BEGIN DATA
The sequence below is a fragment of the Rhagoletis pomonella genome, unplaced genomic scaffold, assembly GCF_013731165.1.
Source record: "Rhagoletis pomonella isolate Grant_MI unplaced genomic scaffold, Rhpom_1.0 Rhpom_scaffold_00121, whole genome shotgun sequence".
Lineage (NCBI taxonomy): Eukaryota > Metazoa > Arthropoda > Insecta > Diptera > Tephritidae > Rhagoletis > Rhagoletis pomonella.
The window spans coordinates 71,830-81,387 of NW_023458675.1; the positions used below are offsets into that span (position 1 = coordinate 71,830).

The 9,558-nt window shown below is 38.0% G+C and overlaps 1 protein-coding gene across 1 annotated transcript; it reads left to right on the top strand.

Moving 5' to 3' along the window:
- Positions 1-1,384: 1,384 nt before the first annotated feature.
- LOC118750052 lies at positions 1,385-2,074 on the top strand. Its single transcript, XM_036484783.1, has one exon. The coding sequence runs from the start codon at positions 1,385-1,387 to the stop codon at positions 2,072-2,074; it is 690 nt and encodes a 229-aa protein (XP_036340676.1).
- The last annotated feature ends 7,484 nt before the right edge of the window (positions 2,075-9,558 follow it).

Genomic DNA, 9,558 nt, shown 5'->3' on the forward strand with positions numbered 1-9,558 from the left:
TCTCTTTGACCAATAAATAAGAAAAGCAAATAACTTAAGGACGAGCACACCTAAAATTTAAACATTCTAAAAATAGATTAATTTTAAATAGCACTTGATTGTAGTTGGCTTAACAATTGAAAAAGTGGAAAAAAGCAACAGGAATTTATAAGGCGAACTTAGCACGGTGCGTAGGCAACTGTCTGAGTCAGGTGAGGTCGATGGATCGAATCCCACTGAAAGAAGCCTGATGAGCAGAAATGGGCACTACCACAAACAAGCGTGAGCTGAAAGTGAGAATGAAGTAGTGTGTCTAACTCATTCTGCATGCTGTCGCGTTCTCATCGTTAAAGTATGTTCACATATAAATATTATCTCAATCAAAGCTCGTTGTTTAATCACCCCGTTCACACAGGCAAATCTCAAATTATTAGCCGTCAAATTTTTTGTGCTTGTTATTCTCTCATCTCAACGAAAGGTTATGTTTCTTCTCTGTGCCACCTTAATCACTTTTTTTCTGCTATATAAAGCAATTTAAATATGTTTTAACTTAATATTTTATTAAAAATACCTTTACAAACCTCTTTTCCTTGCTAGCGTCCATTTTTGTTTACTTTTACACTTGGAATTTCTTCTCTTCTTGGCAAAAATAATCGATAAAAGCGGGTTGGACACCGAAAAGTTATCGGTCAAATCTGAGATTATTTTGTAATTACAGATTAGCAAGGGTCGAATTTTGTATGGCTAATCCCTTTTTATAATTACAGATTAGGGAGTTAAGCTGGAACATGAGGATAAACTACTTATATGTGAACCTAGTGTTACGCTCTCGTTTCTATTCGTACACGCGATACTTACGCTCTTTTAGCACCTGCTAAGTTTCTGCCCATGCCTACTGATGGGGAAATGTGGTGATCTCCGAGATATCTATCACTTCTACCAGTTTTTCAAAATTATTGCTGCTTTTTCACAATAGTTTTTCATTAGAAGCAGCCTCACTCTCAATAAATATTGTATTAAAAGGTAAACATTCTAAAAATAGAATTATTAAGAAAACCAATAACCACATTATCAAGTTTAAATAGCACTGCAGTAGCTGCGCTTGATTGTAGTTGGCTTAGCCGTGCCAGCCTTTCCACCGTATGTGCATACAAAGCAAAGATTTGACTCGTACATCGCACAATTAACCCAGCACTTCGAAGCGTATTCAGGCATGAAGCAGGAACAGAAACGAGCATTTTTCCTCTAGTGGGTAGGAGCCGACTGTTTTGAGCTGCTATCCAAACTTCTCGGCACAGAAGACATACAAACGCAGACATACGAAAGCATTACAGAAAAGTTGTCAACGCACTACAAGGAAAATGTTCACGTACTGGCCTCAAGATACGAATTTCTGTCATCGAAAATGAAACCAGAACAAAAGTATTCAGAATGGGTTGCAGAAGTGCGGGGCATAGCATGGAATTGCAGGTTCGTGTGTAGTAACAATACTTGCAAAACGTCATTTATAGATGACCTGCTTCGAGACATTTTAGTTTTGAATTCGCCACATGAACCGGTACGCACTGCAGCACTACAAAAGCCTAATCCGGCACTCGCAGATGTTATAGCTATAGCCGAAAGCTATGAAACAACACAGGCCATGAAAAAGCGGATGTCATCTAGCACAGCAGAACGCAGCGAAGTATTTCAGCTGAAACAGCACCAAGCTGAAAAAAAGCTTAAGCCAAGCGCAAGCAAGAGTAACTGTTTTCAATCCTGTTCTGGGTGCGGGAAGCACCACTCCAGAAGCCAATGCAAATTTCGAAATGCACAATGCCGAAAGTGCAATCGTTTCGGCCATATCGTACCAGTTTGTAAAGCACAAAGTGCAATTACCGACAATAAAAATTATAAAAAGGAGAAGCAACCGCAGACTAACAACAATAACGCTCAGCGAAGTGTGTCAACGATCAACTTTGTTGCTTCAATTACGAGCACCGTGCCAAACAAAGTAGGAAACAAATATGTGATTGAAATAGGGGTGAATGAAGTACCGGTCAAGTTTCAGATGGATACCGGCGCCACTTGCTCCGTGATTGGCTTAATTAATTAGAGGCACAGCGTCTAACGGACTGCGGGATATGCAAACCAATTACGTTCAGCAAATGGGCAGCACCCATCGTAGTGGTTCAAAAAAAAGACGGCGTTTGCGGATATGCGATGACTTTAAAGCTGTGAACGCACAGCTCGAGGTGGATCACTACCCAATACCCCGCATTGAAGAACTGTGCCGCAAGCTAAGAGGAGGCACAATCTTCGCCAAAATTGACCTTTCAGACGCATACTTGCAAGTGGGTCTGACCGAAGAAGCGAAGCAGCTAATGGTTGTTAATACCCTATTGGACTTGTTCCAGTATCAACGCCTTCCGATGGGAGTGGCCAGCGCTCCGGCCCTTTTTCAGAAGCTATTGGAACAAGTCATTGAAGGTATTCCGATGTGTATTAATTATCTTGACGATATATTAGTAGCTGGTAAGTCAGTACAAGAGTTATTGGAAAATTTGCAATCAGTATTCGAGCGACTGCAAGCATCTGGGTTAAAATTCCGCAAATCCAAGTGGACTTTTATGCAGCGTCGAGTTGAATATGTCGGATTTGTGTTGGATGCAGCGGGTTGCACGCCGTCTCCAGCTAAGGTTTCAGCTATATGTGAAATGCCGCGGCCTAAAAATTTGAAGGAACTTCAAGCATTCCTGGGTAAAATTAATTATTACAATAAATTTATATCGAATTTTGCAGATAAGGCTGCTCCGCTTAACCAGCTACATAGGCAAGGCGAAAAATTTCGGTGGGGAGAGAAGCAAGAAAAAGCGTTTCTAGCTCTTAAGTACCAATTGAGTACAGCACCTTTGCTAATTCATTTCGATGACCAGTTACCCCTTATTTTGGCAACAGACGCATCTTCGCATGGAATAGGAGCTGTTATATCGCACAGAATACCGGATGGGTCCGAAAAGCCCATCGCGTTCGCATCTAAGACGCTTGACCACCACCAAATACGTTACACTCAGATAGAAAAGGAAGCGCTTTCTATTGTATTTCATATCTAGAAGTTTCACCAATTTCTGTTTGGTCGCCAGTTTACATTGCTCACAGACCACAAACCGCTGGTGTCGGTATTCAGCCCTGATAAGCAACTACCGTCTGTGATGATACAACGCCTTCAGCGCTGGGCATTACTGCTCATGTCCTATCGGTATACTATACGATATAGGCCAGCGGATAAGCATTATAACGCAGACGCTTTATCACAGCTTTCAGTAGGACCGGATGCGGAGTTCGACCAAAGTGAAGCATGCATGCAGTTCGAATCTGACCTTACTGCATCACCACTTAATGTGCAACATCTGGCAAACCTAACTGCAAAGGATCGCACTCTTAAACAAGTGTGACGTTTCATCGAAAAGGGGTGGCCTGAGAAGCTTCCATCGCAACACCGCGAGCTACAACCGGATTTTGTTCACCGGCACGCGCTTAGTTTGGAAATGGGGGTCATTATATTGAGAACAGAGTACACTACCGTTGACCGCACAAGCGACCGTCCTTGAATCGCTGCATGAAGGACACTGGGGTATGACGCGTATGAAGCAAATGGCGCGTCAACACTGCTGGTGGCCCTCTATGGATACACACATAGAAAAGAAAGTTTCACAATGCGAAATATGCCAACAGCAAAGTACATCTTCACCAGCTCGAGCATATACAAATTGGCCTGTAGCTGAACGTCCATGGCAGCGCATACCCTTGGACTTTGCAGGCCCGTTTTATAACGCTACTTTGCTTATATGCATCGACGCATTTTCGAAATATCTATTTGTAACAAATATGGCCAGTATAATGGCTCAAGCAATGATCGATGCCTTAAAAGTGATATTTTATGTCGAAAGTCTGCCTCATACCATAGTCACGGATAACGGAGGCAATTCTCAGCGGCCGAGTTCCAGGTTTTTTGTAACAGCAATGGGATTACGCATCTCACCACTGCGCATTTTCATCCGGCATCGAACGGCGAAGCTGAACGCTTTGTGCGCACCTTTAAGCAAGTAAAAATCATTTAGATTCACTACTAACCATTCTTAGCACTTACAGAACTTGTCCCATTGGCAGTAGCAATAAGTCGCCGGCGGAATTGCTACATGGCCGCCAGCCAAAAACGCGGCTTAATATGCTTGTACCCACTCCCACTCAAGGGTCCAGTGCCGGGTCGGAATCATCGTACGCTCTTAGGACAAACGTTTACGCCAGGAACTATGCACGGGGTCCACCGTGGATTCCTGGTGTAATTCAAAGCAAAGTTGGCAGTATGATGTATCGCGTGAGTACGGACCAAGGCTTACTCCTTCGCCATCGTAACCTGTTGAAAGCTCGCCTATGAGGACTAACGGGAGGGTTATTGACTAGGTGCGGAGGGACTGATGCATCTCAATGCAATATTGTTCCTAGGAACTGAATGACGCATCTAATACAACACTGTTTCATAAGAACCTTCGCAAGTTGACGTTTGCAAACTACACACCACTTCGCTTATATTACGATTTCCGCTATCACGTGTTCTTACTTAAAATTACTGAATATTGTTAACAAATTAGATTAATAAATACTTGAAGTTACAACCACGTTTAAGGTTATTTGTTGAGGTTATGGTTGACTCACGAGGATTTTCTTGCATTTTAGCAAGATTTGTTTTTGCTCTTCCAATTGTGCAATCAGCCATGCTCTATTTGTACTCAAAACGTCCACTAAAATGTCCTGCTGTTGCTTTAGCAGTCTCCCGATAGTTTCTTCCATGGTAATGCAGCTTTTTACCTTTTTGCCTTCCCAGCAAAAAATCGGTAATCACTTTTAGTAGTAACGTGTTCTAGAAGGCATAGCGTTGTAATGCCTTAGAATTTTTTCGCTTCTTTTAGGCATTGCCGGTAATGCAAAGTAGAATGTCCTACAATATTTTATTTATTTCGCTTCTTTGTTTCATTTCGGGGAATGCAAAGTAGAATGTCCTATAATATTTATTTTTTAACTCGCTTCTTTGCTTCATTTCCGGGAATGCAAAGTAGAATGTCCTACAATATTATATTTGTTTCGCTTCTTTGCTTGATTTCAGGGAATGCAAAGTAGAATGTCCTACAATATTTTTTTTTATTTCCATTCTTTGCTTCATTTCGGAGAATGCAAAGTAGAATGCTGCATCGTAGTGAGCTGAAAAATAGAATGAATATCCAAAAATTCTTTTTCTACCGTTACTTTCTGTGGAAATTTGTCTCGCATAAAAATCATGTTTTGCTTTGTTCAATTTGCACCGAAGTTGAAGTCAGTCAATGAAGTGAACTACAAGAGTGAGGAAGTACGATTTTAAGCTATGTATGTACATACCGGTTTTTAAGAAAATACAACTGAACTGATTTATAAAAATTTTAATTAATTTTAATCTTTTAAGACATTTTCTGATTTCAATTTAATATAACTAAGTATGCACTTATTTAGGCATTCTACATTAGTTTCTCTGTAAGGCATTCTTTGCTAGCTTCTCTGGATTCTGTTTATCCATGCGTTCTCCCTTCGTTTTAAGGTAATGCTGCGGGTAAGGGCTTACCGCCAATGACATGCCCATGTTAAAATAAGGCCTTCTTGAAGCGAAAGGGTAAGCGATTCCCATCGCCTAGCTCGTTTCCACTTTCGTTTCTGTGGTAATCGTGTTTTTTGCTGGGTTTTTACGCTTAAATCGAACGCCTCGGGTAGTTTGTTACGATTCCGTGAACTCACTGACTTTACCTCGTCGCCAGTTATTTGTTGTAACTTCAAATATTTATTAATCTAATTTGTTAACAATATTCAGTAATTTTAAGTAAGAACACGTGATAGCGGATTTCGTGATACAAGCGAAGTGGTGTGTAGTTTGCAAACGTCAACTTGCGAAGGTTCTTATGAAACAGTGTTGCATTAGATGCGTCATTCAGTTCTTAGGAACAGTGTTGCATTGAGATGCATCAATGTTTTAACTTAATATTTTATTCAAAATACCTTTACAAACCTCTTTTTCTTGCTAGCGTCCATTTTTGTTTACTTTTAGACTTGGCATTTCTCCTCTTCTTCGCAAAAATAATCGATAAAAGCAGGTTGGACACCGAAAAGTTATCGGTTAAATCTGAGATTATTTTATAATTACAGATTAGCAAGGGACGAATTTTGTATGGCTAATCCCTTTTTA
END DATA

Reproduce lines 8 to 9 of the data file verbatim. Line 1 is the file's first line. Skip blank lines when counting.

- LOC118750052 lies at positions 1,385-2,074 on the top strand. Its single transcript, XM_036484783.1, has one exon. The coding sequence runs from the start codon at positions 1,385-1,387 to the stop codon at positions 2,072-2,074; it is 690 nt and encodes a 229-aa protein (XP_036340676.1).
- The last annotated feature ends 7,484 nt before the right edge of the window (positions 2,075-9,558 follow it).